The little child, they bore to the abbey, singing sad songs of lamentation. His mother swooned by the bier. When mass had been said over him the abbot sprinkled him with holy water and made ready to bear him out to burial. Yet when the drops of blessed water touched him, once again the child sang his Alma Redemptoris Mater. At this the abbot, all amazed, charged him to say why, when to all seeming he was already dead, he still sang in this fashion. Then said the child, “When I should have died, the Mother of God came to me and placed a grain on my tongue, and by her grace I sing thus happily in her honour until the grain be taken from me, and then in heaven she will receive my soul, never leaving me, because in life I loved and worshipped her always.”
The abbot and his cloister marvelled to hear this miracle. Then the abbot took away the grain, and they bore the little body and laid it in a clear marble tomb with honour befitting so noble a martyr.
O blessed Hugh, whom wicked Jews also slew, pray for us weak people that Mary, Mother of God, may grant us grace. Amen.
* * * * *
The effect of the Prioress’s tale was to make the whole company silent and wondrously solemn for a while, so feelingly had she told the story of the miracle; but at length our Host began his joking again. He looked round the party and caught sight of me. “What man are you?” he asked. “You look nowhere but upon the ground as though you would find a hare there. Come here, good sir, be cheerful. Make way!” he cried to the others, “let this man pass. I swear he is no stripling, his waist is as large as mine. He ought to be a gallant man and fond of company, but he rides alone, and is so silent that I suspect the elves have bewitched him.” The company laughed. “Tell us your tale,” said Harry Bailey to me again, “and let it be a merry one.” “Good host,” I answered humbly, “I know few tales. All that I can offer is a ballad I learned long ago.” “That’s good!” said the Host. “Begin. It’s a jolly tale, I’ll wager.” This is the tale I told:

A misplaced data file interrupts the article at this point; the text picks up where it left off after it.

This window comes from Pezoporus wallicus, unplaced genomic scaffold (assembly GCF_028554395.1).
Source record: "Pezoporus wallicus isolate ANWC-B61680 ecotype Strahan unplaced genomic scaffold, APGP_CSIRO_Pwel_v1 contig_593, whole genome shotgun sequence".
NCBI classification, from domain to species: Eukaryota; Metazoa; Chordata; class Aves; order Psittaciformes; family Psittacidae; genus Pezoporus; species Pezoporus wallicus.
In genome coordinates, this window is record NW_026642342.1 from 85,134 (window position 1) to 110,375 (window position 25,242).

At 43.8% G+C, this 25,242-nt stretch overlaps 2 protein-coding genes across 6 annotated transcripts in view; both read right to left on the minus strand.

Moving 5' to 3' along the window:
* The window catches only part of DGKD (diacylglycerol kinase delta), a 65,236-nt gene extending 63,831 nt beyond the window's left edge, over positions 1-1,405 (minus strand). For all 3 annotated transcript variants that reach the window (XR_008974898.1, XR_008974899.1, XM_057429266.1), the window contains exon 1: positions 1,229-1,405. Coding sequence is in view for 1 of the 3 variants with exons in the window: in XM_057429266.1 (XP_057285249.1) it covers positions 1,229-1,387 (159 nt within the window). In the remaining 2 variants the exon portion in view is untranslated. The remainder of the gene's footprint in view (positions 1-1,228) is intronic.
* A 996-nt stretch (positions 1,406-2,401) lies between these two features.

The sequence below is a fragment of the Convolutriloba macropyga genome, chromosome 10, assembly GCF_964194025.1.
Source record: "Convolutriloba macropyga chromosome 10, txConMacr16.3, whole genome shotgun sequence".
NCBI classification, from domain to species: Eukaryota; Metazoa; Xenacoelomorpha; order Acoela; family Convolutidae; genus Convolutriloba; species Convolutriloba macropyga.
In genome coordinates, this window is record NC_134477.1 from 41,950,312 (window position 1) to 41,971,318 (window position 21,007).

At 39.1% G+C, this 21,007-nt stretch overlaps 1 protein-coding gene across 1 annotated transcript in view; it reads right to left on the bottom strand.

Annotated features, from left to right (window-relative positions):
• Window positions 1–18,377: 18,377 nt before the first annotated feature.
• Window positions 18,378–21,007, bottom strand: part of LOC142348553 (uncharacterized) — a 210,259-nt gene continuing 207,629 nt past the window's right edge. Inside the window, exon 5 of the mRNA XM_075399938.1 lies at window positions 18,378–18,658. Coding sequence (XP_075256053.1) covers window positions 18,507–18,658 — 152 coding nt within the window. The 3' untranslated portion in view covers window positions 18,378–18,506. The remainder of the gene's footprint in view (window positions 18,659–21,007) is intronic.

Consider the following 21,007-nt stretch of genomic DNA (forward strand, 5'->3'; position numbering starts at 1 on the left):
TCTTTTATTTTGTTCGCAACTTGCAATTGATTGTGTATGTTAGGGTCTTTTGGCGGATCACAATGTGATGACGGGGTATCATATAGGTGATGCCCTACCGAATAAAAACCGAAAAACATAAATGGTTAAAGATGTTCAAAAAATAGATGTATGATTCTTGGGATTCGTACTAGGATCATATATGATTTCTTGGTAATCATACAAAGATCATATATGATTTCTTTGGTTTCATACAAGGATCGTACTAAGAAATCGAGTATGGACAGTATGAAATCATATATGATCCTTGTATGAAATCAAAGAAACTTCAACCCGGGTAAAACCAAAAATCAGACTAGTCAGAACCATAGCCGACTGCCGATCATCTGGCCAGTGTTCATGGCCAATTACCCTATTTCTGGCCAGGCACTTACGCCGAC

CHAUCER’S RIME OF SIR THOPAS [*]
[Footnote: The ballad that Chaucer tells is a parody of the worn-out poems of chivalrous adventure, in which the knight rides on endless quests. These poems were still popular in Chaucer’s day.]
Listen, lords and ladies gay,
I will sing my roundelay,
A song both gay and witty.
Sir Thopas was the knight yclept,
As bold a wight as ever stept,
The hero of my ditty.
Now he was born in Poperhinge,
The child of many a fond longing,
Upon a summer’s day.
His father’s house was in the square,
And he a powerful lordling there
In Flanders, miles away.
His skin was white as white could be,
Like lilies from the deep valley,
His lips were blushing roses.
His cheeks were pink and fair to see,
And (on my troth) possessed he,
The seemliest of noses.